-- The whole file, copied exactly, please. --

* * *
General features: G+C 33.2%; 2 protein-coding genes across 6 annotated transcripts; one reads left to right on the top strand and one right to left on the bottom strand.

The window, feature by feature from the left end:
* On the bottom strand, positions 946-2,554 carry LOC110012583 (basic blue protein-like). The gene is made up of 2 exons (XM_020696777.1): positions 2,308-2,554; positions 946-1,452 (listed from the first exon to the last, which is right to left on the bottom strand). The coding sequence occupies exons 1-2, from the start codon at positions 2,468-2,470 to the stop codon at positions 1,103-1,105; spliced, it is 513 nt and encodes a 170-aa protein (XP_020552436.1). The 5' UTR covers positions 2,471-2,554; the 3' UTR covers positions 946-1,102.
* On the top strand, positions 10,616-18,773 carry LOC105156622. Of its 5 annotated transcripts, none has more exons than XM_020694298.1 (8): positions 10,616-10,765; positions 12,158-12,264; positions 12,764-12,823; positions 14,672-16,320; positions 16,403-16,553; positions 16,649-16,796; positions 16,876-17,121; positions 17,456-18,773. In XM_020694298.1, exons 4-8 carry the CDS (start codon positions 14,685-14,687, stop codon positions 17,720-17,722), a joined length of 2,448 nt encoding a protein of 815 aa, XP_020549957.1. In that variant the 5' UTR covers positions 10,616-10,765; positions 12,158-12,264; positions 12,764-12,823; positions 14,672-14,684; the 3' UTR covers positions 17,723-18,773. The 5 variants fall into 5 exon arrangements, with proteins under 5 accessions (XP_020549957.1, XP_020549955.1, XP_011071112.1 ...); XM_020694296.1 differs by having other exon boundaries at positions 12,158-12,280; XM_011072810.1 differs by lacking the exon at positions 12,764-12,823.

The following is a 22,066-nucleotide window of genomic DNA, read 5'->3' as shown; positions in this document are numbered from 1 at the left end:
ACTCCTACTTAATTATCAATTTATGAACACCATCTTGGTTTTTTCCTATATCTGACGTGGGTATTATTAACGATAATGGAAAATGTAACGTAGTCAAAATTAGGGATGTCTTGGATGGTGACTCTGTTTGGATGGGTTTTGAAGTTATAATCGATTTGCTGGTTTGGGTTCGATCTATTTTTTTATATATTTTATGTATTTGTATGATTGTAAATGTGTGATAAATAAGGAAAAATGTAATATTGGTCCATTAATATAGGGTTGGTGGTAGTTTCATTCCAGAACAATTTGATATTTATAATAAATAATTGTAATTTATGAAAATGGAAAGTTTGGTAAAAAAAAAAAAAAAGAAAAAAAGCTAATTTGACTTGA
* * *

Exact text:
General features: G+C 33.2%; 2 protein-coding genes across 6 annotated transcripts; one reads left to right on the top strand and one right to left on the bottom strand.

The window, feature by feature from the left end:
* On the bottom strand, positions 946-2,554 carry LOC110012583 (basic blue protein-like). The gene is made up of 2 exons (XM_020696777.1): positions 2,308-2,554; positions 946-1,452 (listed from the first exon to the last, which is right to left on the bottom strand). The coding sequence occupies exons 1-2, from the start codon at positions 2,468-2,470 to the stop codon at positions 1,103-1,105; spliced, it is 513 nt and encodes a 170-aa protein (XP_020552436.1). The 5' UTR covers positions 2,471-2,554; the 3' UTR covers positions 946-1,102.
* On the top strand, positions 10,616-18,773 carry LOC105156622. Of its 5 annotated transcripts, none has more exons than XM_020694298.1 (8): positions 10,616-10,765; positions 12,158-12,264; positions 12,764-12,823; positions 14,672-16,320; positions 16,403-16,553; positions 16,649-16,796; positions 16,876-17,121; positions 17,456-18,773. In XM_020694298.1, exons 4-8 carry the CDS (start codon positions 14,685-14,687, stop codon positions 17,720-17,722), a joined length of 2,448 nt encoding a protein of 815 aa, XP_020549957.1. In that variant the 5' UTR covers positions 10,616-10,765; positions 12,158-12,264; positions 12,764-12,823; positions 14,672-14,684; the 3' UTR covers positions 17,723-18,773. The 5 variants fall into 5 exon arrangements, with proteins under 5 accessions (XP_020549957.1, XP_020549955.1, XP_011071112.1 ...); XM_020694296.1 differs by having other exon boundaries at positions 12,158-12,280; XM_011072810.1 differs by lacking the exon at positions 12,764-12,823.

The following is a 22,066-nucleotide window of genomic DNA, read 5'->3' as shown; positions in this document are numbered from 1 at the left end:
ACTCCTACTTAATTATCAATTTATGAACACCATCTTGGTTTTTTCCTATATCTGACGTGGGTATTATTAACGATAATGGAAAATGTAACGTAGTCAAAATTAGGGATGTCTTGGATGGTGACTCTGTTTGGATGGGTTTTGAAGTTATAATCGATTTGCTGGTTTGGGTTCGATCTATTTTTTTATATATTTTATGTATTTGTATGATTGTAAATGTGTGATAAATAAGGAAAAATGTAATATTGGTCCATTAATATAGGGTTGGTGGTAGTTTCATTCCAGAACAATTTGATATTTATAATAAATAATTGTAATTTATGAAAATGGAAAGTTTGGTAAAAAAAAAAAAAAAGAAAAAAAGCTAATTTGACTTGA